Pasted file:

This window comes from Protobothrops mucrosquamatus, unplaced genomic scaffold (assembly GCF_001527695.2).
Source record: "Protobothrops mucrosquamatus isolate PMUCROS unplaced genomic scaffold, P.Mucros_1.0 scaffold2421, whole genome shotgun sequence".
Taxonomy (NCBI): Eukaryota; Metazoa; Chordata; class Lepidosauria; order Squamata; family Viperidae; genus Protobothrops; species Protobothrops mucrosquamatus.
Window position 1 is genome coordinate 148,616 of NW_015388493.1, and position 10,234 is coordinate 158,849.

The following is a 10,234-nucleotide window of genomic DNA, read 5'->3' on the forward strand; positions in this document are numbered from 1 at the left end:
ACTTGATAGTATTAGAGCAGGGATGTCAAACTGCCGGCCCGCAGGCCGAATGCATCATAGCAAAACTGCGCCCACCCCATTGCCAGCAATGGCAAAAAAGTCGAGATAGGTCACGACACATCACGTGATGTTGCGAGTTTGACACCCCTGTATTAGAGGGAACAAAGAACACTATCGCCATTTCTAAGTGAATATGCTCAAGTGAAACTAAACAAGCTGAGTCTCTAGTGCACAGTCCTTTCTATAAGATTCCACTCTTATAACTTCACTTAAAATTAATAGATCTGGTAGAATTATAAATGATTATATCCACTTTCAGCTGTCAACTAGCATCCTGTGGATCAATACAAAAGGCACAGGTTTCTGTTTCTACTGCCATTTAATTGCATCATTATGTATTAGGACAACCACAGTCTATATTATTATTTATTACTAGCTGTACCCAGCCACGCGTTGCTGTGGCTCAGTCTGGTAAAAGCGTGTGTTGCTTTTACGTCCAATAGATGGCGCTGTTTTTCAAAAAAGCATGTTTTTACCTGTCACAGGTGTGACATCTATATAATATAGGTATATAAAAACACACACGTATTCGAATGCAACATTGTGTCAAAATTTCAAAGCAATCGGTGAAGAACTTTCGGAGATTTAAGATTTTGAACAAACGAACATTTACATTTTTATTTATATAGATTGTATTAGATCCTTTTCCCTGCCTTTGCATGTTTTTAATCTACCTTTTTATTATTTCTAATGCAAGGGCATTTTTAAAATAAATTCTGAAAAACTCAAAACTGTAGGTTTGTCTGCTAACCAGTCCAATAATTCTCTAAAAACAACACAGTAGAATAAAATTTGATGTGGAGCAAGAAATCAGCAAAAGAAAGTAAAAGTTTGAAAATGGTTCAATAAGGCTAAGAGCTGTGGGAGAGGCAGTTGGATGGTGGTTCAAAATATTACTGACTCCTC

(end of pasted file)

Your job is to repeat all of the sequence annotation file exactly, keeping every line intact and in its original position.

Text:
This window comes from Protobothrops mucrosquamatus, unplaced genomic scaffold (assembly GCF_001527695.2).
Source record: "Protobothrops mucrosquamatus isolate PMUCROS unplaced genomic scaffold, P.Mucros_1.0 scaffold2421, whole genome shotgun sequence".
Taxonomy (NCBI): Eukaryota; Metazoa; Chordata; class Lepidosauria; order Squamata; family Viperidae; genus Protobothrops; species Protobothrops mucrosquamatus.
Window position 1 is genome coordinate 148,616 of NW_015388493.1, and position 10,234 is coordinate 158,849.

The following is a 10,234-nucleotide window of genomic DNA, read 5'->3' on the forward strand; positions in this document are numbered from 1 at the left end:
ACTTGATAGTATTAGAGCAGGGATGTCAAACTGCCGGCCCGCAGGCCGAATGCATCATAGCAAAACTGCGCCCACCCCATTGCCAGCAATGGCAAAAAAGTCGAGATAGGTCACGACACATCACGTGATGTTGCGAGTTTGACACCCCTGTATTAGAGGGAACAAAGAACACTATCGCCATTTCTAAGTGAATATGCTCAAGTGAAACTAAACAAGCTGAGTCTCTAGTGCACAGTCCTTTCTATAAGATTCCACTCTTATAACTTCACTTAAAATTAATAGATCTGGTAGAATTATAAATGATTATATCCACTTTCAGCTGTCAACTAGCATCCTGTGGATCAATACAAAAGGCACAGGTTTCTGTTTCTACTGCCATTTAATTGCATCATTATGTATTAGGACAACCACAGTCTATATTATTATTTATTACTAGCTGTACCCAGCCACGCGTTGCTGTGGCTCAGTCTGGTAAAAGCGTGTGTTGCTTTTACGTCCAATAGATGGCGCTGTTTTTCAAAAAAGCATGTTTTTACCTGTCACAGGTGTGACATCTATATAATATAGGTATATAAAAACACACACGTATTCGAATGCAACATTGTGTCAAAATTTCAAAGCAATCGGTGAAGAACTTTCGGAGATTTAAGATTTTGAACAAACGAACATTTACATTTTTATTTATATAGATTGTATTAGATCCTTTTCCCTGCCTTTGCATGTTTTTAATCTACCTTTTTATTATTTCTAATGCAAGGGCATTTTTAAAATAAATTCTGAAAAACTCAAAACTGTAGGTTTGTCTGCTAACCAGTCCAATAATTCTCTAAAAACAACACAGTAGAATAAAATTTGATGTGGAGCAAGAAATCAGCAAAAGAAAGTAAAAGTTTGAAAATGGTTCAATAAGGCTAAGAGCTGTGGGAGAGGCAGTTGGATGGTGGTTCAAAATATTACTGACTCCTC